Cornes also counted the PPs and divided them into categories: those with more than five follicles, those with more than 25 follicles, and those that were more than 4 cm long.4 He did not count aggregates with five or fewer follicles. In adults between 20 and 40 years of age, there were an average of 159 PPs with more than five follicles, 81 PPs with more than 25 follicles, and 5.3 PPs more than 4 cm long. The PPs in this last group contained at least 500 follicles—in fact, the largest had almost 1,000 follicles. The total was about 250 PPs containing 5,470 follicles (probably many more, because Cornes did not mention, for example, whether PPs with more than 25 follicles had, say, 50, and how many there were with two to four follicles). Figure 1 shows an isolated lymphoid follicle in the duodenum and a serpiginous PP in the ileum.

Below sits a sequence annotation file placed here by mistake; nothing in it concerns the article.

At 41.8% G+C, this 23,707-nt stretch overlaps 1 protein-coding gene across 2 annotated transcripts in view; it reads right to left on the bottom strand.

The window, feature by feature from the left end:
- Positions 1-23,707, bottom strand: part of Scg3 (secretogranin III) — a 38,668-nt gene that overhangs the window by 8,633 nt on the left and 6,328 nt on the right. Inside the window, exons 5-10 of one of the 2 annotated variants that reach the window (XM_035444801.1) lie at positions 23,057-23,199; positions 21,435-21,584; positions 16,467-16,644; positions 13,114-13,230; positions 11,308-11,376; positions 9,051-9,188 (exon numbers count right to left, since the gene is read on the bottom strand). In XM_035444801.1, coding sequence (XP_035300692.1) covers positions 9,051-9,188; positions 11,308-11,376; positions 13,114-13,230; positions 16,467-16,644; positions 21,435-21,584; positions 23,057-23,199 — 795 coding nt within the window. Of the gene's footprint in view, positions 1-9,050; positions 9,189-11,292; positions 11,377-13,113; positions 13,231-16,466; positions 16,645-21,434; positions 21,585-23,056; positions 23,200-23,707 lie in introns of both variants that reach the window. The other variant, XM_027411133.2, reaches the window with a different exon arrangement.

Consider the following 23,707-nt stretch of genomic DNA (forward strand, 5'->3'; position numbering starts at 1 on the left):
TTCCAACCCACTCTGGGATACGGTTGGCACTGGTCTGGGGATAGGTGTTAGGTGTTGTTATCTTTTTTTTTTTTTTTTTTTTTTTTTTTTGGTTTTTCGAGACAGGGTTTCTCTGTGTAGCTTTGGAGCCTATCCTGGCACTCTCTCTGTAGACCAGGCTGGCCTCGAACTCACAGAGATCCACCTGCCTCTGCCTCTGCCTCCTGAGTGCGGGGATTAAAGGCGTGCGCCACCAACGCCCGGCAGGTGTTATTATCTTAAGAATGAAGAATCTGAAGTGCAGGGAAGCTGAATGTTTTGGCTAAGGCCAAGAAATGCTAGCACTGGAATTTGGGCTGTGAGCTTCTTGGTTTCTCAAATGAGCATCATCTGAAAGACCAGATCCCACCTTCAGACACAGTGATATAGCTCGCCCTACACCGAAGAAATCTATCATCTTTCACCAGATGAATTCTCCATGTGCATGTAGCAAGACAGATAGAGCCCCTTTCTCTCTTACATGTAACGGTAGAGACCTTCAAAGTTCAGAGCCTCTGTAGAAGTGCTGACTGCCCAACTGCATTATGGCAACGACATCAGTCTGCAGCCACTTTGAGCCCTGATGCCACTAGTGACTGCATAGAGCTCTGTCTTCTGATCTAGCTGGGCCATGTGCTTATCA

Figure 1

    Lymphoid tissue in the human gut. (a) An isolated lymphoid follicle in the duodenum. (b) A serpiginously shaped Peyer's patch in the ileum. (Images courtesy of Guillermo Docena.)

    It is difficult to estimate cell numbers in tissues of Waldeyer's ring, but specimens removed for therapeutic tonsillectomy are approximately 2–3 cm in diameter. It is similarly difficult to obtain estimates of cell yields from the appendix, although the organ is about 1 cm in diameter and 10 cm long. Finally, there is no reported estimate of the number of mesenteric lymph nodes along the gut in humans, nor of the contribution of the acquired gut-associated lymphoid tissue (GALT) in the stomach of patients with Helicobacter pylori infection.